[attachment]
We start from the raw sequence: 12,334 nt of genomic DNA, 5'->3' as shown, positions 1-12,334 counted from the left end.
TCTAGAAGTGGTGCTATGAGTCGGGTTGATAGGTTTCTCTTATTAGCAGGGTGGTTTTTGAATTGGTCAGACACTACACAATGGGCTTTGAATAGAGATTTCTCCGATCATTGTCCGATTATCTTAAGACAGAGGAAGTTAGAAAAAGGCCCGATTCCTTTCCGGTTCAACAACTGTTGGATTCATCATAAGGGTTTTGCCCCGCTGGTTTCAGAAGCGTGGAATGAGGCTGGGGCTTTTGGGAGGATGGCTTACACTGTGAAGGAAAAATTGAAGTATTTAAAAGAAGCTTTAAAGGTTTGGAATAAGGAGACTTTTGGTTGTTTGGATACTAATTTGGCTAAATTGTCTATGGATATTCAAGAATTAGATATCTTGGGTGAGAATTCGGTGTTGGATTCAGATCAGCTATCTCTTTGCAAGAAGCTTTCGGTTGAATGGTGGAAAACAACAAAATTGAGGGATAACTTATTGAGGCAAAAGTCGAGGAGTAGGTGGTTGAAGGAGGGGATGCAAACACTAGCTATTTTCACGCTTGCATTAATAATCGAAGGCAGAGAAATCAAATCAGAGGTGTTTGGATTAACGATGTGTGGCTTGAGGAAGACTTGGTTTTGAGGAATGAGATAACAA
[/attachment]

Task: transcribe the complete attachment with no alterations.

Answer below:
We start from the raw sequence: 12,334 nt of genomic DNA, 5'->3' as shown, positions 1-12,334 counted from the left end.
TCTAGAAGTGGTGCTATGAGTCGGGTTGATAGGTTTCTCTTATTAGCAGGGTGGTTTTTGAATTGGTCAGACACTACACAATGGGCTTTGAATAGAGATTTCTCCGATCATTGTCCGATTATCTTAAGACAGAGGAAGTTAGAAAAAGGCCCGATTCCTTTCCGGTTCAACAACTGTTGGATTCATCATAAGGGTTTTGCCCCGCTGGTTTCAGAAGCGTGGAATGAGGCTGGGGCTTTTGGGAGGATGGCTTACACTGTGAAGGAAAAATTGAAGTATTTAAAAGAAGCTTTAAAGGTTTGGAATAAGGAGACTTTTGGTTGTTTGGATACTAATTTGGCTAAATTGTCTATGGATATTCAAGAATTAGATATCTTGGGTGAGAATTCGGTGTTGGATTCAGATCAGCTATCTCTTTGCAAGAAGCTTTCGGTTGAATGGTGGAAAACAACAAAATTGAGGGATAACTTATTGAGGCAAAAGTCGAGGAGTAGGTGGTTGAAGGAGGGGATGCAAACACTAGCTATTTTCACGCTTGCATTAATAATCGAAGGCAGAGAAATCAAATCAGAGGTGTTTGGATTAACGATGTGTGGCTTGAGGAAGACTTGGTTTTGAGGAATGAGATAACAA